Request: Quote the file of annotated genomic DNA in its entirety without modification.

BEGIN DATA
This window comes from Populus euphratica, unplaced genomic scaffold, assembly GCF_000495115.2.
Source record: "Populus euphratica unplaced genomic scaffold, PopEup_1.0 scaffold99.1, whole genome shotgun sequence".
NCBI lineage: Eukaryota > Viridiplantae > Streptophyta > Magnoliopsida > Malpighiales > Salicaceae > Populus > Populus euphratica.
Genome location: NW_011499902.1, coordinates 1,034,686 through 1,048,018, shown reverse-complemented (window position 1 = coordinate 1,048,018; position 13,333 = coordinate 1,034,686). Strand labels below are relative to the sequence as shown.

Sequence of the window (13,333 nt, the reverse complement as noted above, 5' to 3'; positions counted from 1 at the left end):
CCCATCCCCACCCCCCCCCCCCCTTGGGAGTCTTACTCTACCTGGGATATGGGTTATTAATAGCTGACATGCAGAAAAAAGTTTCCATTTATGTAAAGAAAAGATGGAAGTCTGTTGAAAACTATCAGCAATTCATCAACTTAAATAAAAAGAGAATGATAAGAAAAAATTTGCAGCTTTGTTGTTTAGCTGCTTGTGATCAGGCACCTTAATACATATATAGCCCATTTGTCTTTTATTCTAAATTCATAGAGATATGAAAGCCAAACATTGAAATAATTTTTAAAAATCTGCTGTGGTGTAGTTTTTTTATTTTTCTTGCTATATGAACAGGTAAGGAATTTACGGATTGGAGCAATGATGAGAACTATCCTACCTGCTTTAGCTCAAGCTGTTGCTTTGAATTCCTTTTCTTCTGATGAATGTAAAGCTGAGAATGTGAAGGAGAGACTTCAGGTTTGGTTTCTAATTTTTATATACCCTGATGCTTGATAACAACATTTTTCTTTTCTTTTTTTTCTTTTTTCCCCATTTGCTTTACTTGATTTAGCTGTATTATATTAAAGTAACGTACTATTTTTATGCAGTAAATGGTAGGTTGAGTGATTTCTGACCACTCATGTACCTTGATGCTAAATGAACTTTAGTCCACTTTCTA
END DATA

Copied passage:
This window comes from Populus euphratica, unplaced genomic scaffold, assembly GCF_000495115.2.
Source record: "Populus euphratica unplaced genomic scaffold, PopEup_1.0 scaffold99.1, whole genome shotgun sequence".
NCBI lineage: Eukaryota > Viridiplantae > Streptophyta > Magnoliopsida > Malpighiales > Salicaceae > Populus > Populus euphratica.
Genome location: NW_011499902.1, coordinates 1,034,686 through 1,048,018, shown reverse-complemented (window position 1 = coordinate 1,048,018; position 13,333 = coordinate 1,034,686). Strand labels below are relative to the sequence as shown.

Sequence of the window (13,333 nt, the reverse complement as noted above, 5' to 3'; positions counted from 1 at the left end):
CCCATCCCCACCCCCCCCCCCCCTTGGGAGTCTTACTCTACCTGGGATATGGGTTATTAATAGCTGACATGCAGAAAAAAGTTTCCATTTATGTAAAGAAAAGATGGAAGTCTGTTGAAAACTATCAGCAATTCATCAACTTAAATAAAAAGAGAATGATAAGAAAAAATTTGCAGCTTTGTTGTTTAGCTGCTTGTGATCAGGCACCTTAATACATATATAGCCCATTTGTCTTTTATTCTAAATTCATAGAGATATGAAAGCCAAACATTGAAATAATTTTTAAAAATCTGCTGTGGTGTAGTTTTTTTATTTTTCTTGCTATATGAACAGGTAAGGAATTTACGGATTGGAGCAATGATGAGAACTATCCTACCTGCTTTAGCTCAAGCTGTTGCTTTGAATTCCTTTTCTTCTGATGAATGTAAAGCTGAGAATGTGAAGGAGAGACTTCAGGTTTGGTTTCTAATTTTTATATACCCTGATGCTTGATAACAACATTTTTCTTTTCTTTTTTTTCTTTTTTCCCCATTTGCTTTACTTGATTTAGCTGTATTATATTAAAGTAACGTACTATTTTTATGCAGTAAATGGTAGGTTGAGTGATTTCTGACCACTCATGTACCTTGATGCTAAATGAACTTTAGTCCACTTTCTA